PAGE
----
We may live in a world where most songs, TV shows and movies are available legally on demand, but a majority of UK millennials continue to steal them instead. According to research conducted by Kantar Media and published by the UK Copyright Office, 56 percent of Britons aged 16-34, and 59 percent of males in that same age range, use file-sharing services to access at least some of the content they consume every month.
The same research found that the rest of the British population is far less interested in pirating their film, music and TV -- only a quarter of Britons aged 35-54, and only 10 percent of those aged 12-15 or older than 55 access content illegally. Those numbers are more closely aligned with global averages, which hold that 20 percent of the world’s Internet users resort to piracy to access digital content online. But the UK Copyright Office’s research suggests that Britain’s piracy problems may be more severe than average: 45 percent of British Internet users fall into the millennial age bracket.
Bucking The Trend
These are worrying numbers for one of the world’s largest markets for music, film and TV. They also defy a pattern that has emerged over the past decade: in markets where legal alternatives to piracy start to grow, piracy tends to fade.
It is difficult to make an apples-to-apples comparison because few countries conduct regular research on the demographics of file-sharers. But research done by different firms tells a similar story. In North America, for example, the popular filesharing service BitTorrent accounts for just 6 percent of web traffic today, a massive drop from the 60 percent it accounted for over a decade ago, or the 31 percent it accounted for in 2008, according to research conducted by Sandvine. While efforts to block piracy hubs and legal offensives have played a role, a lot of the credit has been given to the rise of services like Netflix, Spotify and Amazon Instant Video. Indeed, during peak Internet use hours, Sandvine found that in 2014, Netflix accounted for some 34 percent of North American web traffic, while BitTorrent accounted for less than five percent.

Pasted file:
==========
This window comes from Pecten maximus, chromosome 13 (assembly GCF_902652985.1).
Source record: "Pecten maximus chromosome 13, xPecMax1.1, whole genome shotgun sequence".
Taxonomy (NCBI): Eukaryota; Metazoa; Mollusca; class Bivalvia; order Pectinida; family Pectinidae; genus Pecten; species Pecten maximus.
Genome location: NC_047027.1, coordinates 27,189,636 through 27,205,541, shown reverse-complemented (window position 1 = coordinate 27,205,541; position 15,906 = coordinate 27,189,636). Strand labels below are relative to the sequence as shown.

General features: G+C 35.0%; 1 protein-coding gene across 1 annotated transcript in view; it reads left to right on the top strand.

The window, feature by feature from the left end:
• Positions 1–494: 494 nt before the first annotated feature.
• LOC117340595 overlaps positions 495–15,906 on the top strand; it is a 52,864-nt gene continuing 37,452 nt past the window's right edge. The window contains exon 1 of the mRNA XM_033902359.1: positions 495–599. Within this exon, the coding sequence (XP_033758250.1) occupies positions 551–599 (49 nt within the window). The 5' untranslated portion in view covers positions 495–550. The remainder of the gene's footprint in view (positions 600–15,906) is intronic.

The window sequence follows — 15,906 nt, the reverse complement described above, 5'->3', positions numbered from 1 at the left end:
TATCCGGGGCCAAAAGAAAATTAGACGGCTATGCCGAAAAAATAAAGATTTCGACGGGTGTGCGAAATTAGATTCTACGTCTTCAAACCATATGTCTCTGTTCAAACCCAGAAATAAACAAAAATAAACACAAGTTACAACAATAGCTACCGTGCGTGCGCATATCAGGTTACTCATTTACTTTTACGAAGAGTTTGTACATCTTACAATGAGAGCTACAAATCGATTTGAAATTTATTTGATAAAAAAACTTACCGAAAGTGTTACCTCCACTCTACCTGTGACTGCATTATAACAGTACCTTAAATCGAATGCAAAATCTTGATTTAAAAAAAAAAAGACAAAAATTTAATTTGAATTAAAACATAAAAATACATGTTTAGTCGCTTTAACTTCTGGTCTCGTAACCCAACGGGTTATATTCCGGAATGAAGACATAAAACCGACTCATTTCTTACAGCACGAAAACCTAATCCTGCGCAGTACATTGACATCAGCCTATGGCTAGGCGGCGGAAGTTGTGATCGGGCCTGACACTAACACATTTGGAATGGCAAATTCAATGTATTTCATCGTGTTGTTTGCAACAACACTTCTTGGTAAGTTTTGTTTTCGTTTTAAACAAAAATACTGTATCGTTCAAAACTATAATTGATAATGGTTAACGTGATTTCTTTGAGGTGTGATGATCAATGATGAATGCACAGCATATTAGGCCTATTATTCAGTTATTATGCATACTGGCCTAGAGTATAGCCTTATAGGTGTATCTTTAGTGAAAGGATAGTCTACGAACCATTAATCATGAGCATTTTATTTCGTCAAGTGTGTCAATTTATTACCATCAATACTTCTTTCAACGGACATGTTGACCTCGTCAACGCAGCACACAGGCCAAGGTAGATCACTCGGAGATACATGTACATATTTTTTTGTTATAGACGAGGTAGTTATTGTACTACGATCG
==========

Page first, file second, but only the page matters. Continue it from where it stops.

In the UK, those services and others have grown considerably as well; just two years after its UK launch, Netflix is the second-highest consumer of bandwidth in that country, and according to the Official Charts Company, the firm trusted by the British music industry, UK consumers streamed an average of more than 500 million songs per week in July 2015, an increase of more than 80 percent from July 2014. This past year, revenue from streaming services rose sharply and became the second-highest source of digital music revenue, behind full album downloads, according to the International Federation of Phonographic Industries.
Yet despite that growth, millennial enthusiasm for piracy remains undisturbed. Whether the generation that follows them will act the same way remains to be seen.